How often have health consumers used a self-service kiosk in other industries to increase efficiencies and improve the customer experience? Think about the last time you checked in at the airport or had digital photos developed into prints.

That same technology is coming to healthcare as part of the health consumerism wave. And it’s bearing positive results.

Cleveland Clinic and HealthSpot

For example, Cleveland Clinic has partnered with HealthSpot to provide patient care via private kiosks—armed with medical devices, videoconferencing, and medical assistants—in non-traditional care settings, such as corporate offices, universities, and retail locations. What’s more, this clinical data will be incorporated into the EHR.

When Cleveland Clinic piloted a one-year study of its kiosks at three family health centers, it received an overall patient satisfaction score of 93%, according to The Advisory Board.

Retail Care in the Hospital

Health consumers are increasingly responsible for their own quality and access to care.

“Self-service kiosks reduce wait times, improve staff efficiency, and satisfy a consumer demand for self-service. Interactive kiosks can be freestanding machines like the ones you find at the airport, or portable tablets, and can allow patients to do everything from update their contact information to make payments,” cites The Advisory Board.

Vanguard Urologic Institute

Vanguard Urologic Institute sought to streamline patient check-in, increase collections, and secure pre-visit information by implementing kiosks. It realized four key benefits almost immediately:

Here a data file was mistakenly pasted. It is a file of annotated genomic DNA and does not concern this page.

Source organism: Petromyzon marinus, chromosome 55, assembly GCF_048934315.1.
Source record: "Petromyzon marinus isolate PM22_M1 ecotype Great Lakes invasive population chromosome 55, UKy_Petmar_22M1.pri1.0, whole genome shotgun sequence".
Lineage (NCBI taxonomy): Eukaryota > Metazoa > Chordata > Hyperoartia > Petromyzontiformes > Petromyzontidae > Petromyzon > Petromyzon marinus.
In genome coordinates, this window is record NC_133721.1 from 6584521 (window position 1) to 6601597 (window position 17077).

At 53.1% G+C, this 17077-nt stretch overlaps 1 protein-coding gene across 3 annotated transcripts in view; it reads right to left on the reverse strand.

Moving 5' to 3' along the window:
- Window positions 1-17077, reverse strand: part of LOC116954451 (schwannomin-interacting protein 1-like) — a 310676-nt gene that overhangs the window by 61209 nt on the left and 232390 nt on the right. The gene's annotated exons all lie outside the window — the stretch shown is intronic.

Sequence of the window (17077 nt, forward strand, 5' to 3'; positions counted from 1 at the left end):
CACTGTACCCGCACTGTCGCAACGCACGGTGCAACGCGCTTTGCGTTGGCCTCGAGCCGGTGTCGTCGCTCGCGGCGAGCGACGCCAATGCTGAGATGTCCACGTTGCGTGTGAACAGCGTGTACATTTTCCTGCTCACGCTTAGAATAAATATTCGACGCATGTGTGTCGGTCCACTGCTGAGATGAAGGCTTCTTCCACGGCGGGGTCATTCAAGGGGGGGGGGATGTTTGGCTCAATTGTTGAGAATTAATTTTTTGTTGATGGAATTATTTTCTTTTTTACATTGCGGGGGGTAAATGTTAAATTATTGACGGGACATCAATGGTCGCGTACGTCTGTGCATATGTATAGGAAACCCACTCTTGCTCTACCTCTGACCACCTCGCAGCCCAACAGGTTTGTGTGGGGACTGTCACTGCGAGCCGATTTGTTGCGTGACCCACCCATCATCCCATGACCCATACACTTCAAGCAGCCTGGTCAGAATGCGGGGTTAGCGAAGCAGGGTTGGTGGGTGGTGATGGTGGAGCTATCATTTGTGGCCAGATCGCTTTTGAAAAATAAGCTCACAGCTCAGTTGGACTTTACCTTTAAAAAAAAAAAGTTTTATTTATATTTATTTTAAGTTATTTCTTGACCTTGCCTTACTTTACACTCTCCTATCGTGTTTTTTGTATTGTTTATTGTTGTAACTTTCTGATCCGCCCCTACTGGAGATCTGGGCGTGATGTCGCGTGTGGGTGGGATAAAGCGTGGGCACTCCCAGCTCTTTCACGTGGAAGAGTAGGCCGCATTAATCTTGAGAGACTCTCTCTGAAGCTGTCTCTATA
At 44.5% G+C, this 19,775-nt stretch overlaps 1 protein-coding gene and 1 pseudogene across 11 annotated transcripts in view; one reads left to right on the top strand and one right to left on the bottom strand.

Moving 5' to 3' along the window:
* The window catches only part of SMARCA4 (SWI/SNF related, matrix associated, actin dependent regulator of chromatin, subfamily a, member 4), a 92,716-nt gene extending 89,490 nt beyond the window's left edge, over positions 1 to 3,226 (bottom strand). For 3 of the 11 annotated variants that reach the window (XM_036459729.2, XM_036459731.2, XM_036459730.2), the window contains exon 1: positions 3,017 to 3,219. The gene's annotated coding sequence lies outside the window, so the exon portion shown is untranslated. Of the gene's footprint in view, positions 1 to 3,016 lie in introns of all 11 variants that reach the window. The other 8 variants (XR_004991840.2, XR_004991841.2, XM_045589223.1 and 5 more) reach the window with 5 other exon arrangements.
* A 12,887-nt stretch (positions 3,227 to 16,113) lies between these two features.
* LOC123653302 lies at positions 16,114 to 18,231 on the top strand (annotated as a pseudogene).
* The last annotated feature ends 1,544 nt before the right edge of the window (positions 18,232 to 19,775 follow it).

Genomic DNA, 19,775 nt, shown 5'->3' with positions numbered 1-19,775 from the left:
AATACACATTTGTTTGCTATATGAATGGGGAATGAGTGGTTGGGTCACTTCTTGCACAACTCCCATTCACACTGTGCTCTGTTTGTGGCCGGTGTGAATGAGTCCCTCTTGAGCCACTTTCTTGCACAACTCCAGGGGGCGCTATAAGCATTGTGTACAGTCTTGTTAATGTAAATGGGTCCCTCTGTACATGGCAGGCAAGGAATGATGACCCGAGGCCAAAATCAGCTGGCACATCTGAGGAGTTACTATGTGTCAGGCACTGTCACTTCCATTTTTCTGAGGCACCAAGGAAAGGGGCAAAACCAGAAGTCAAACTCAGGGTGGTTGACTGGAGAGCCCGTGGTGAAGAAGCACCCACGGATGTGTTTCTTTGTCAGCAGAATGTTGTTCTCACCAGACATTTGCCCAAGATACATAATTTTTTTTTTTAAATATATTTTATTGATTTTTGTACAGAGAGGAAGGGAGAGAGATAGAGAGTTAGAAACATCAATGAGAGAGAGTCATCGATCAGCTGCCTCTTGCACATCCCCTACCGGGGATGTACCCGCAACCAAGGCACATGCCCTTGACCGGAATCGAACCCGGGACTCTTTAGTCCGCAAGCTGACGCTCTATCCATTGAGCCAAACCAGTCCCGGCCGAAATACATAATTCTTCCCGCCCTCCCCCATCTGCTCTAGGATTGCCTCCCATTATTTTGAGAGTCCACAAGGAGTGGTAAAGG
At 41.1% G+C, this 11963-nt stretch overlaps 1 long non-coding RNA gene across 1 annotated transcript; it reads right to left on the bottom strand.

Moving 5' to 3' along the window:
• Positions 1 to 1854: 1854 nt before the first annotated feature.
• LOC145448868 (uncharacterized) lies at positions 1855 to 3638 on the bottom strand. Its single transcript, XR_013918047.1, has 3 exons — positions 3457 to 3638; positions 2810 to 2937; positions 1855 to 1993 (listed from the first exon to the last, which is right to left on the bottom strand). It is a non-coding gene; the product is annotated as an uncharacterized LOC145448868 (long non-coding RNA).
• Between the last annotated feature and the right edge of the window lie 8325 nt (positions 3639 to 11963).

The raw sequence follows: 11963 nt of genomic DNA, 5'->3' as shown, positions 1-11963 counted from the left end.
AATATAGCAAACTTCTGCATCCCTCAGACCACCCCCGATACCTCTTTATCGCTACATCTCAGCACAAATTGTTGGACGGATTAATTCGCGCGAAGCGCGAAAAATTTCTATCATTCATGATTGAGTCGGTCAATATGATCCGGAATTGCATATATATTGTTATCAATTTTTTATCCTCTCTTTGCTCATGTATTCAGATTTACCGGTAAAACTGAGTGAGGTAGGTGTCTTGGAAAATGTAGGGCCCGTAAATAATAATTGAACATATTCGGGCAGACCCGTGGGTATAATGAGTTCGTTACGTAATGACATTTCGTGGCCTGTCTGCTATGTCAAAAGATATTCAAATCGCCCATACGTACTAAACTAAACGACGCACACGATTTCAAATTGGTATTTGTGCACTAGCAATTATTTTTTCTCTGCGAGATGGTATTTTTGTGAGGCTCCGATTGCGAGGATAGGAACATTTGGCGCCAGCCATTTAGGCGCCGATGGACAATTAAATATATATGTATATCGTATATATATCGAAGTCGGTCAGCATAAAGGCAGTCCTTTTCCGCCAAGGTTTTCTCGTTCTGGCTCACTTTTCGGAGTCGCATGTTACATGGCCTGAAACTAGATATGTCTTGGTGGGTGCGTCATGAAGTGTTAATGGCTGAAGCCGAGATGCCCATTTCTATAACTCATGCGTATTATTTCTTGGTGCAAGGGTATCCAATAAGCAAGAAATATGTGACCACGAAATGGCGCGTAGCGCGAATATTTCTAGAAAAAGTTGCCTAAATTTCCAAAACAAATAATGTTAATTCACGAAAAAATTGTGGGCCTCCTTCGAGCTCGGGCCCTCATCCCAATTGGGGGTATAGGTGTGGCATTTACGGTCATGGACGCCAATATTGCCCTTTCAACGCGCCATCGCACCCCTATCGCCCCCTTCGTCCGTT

1. Reduced wait times to an average of two minutes
  2. Improved collections by consistently requesting co-pays, balances, and insurance eligibility
  3. Increased focus for registration team on the patient experience
  4. Integrated patient data via EHR update before practitioners interacted with the patient

Hugh Chatham Memorial Hospital

As the Affordable Care Act rolled out, HCMH experienced more than a 76% increase in emergency department volume. After implementing MEDHOST ED Pass, a registration kiosk, the hospital was able to speed registration and triage to within 10 minutes and immediately screen potentially high-risk patients.

“We were really focused on patient satisfaction and turnaround times, two quality measures that were hard to improve without significant changes to ED operations. With MEDHOST EDIS and ED Pass in place, the improvement to turnaround time was significant, and our patient satisfaction scores increased into the 90th percentile,” said Lynn Kennedy, ED manager.

Their benefits were quantitative:

  • Nearly 100 percent of ambulatory emergency department patients use ED Pass to register, providing patients a faster way to communicate their needs to clinicians
  • ED Pass scans patients’ drivers’ licenses at the kiosk to provide more accurate demographics
  • Patient satisfaction scores soared to the 95th percentile

Challenges with Kiosks

Besides the upfront investment of installing and training team members how to use kiosks, there are several challenges a healthcare system must consider before taking the plunge:

  1. Some patients prefer face-to-face interaction and don’t want to adopt new technology; low patient portal adoption is a good indicator of this phenomenon
  2. Staff engagement must be thorough if they’re to educate patients about when and how to use kiosks, and hospital staff must be on-hand to provide help if needed
  3. User experience is critical for today’s health consumer, who has become accustomed to streamlined hardware and software interfaces in other industries

It’s imperative that hospitals, health systems, urgent care centers, and retail clinics heed the consumer advancement of other industries when it comes to emerging technologies. Kiosks are not only a great way to improve the patient experience, but they’re also a key tool for increasing gross patient revenue and decreasing operating expenses.

Author 9Rooftops Health

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